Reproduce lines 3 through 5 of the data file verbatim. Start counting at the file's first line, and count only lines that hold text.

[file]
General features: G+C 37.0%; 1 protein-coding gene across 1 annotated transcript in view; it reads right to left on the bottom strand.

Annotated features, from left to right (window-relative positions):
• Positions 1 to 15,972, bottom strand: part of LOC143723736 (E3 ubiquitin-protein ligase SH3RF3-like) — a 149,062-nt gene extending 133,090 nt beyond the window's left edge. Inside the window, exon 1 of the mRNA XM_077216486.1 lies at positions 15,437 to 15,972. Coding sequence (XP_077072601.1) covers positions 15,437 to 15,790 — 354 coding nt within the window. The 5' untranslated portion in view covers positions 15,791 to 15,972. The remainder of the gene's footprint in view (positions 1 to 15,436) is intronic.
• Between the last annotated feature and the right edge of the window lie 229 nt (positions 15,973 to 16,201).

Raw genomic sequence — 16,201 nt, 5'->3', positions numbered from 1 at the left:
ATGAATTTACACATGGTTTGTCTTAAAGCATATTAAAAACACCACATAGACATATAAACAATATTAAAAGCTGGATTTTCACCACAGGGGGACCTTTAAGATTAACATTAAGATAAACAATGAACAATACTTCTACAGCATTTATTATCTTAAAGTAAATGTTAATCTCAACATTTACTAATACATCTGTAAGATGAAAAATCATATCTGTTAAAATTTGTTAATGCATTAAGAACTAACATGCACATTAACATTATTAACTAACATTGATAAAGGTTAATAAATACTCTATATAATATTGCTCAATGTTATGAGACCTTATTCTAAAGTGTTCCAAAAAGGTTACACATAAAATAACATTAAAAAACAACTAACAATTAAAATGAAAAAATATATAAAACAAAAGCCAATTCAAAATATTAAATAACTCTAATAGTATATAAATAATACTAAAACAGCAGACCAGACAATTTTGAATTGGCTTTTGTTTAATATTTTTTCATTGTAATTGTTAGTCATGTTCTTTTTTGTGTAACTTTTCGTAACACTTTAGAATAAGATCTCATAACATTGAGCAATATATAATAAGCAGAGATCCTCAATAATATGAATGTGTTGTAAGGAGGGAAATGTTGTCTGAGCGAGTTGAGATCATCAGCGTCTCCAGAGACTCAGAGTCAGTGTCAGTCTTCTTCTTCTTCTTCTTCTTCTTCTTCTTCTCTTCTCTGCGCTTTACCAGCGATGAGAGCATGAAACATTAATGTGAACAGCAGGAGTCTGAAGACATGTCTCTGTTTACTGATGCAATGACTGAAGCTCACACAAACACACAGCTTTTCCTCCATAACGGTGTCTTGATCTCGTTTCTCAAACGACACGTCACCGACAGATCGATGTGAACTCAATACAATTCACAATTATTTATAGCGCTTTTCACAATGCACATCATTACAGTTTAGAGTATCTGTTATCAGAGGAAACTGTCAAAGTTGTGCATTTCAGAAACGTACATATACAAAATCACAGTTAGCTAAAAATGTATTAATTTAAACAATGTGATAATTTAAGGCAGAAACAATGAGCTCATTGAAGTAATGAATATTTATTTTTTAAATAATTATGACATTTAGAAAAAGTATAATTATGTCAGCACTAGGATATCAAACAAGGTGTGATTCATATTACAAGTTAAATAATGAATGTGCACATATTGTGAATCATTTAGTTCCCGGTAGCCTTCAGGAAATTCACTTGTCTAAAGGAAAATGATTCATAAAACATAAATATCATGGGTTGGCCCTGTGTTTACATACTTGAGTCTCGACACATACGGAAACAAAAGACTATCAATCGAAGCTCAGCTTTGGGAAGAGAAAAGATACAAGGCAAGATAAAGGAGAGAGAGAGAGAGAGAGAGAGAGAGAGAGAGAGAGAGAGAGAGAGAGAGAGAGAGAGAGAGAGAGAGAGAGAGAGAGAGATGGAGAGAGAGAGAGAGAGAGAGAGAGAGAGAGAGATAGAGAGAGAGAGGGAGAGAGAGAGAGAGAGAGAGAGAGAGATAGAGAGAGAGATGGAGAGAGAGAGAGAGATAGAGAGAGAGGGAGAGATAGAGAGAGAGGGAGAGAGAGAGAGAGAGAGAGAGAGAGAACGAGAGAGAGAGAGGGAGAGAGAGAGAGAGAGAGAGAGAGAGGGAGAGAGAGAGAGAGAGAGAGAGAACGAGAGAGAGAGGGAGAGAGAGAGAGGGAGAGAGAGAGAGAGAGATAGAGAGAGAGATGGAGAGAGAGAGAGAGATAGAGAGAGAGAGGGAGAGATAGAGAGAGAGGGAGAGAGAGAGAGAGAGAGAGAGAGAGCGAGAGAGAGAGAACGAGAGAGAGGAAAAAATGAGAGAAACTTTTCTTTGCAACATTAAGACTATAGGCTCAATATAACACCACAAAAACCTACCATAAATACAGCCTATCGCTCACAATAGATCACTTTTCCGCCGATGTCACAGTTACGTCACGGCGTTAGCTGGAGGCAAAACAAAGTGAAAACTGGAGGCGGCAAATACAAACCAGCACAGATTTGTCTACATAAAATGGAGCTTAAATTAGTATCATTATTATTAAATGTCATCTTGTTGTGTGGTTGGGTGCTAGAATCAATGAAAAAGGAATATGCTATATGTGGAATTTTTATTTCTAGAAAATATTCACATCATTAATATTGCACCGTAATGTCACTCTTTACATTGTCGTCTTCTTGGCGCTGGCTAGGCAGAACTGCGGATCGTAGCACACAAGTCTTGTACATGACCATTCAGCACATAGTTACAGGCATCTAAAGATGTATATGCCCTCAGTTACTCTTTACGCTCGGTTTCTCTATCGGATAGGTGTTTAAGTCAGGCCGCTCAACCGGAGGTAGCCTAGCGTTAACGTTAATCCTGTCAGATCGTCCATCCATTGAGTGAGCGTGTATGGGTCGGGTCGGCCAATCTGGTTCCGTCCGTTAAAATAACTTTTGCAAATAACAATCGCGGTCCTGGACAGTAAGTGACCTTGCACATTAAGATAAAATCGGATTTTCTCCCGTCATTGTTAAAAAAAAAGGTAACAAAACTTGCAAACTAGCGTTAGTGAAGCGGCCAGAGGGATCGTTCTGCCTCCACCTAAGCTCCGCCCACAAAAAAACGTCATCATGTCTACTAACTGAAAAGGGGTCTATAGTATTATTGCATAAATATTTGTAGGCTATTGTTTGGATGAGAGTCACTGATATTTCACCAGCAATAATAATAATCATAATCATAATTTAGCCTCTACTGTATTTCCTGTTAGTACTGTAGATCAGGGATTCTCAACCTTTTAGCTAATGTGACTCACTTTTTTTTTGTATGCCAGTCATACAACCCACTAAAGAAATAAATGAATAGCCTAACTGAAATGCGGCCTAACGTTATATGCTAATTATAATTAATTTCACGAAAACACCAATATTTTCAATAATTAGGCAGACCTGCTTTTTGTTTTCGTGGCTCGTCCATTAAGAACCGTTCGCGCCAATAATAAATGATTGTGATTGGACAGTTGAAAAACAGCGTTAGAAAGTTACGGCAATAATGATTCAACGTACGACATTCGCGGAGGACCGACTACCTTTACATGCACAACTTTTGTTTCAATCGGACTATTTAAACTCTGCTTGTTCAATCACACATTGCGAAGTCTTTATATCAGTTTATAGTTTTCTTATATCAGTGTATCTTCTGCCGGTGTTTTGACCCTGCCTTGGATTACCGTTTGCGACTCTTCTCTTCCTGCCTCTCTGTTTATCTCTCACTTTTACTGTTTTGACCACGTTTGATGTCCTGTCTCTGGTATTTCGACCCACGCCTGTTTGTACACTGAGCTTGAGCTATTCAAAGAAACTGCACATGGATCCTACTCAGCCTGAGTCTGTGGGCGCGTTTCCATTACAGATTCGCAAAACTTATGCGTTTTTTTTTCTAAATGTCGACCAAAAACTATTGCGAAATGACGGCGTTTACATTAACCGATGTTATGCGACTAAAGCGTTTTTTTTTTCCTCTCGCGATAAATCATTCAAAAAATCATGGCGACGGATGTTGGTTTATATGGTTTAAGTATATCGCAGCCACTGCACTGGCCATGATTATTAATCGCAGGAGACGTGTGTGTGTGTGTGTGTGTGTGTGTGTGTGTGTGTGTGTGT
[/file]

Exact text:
• Positions 1 to 15,972, bottom strand: part of LOC143723736 (E3 ubiquitin-protein ligase SH3RF3-like) — a 149,062-nt gene extending 133,090 nt beyond the window's left edge. Inside the window, exon 1 of the mRNA XM_077216486.1 lies at positions 15,437 to 15,972. Coding sequence (XP_077072601.1) covers positions 15,437 to 15,790 — 354 coding nt within the window. The 5' untranslated portion in view covers positions 15,791 to 15,972. The remainder of the gene's footprint in view (positions 1 to 15,436) is intronic.
• Between the last annotated feature and the right edge of the window lie 229 nt (positions 15,973 to 16,201).

Raw genomic sequence — 16,201 nt, 5'->3', positions numbered from 1 at the left: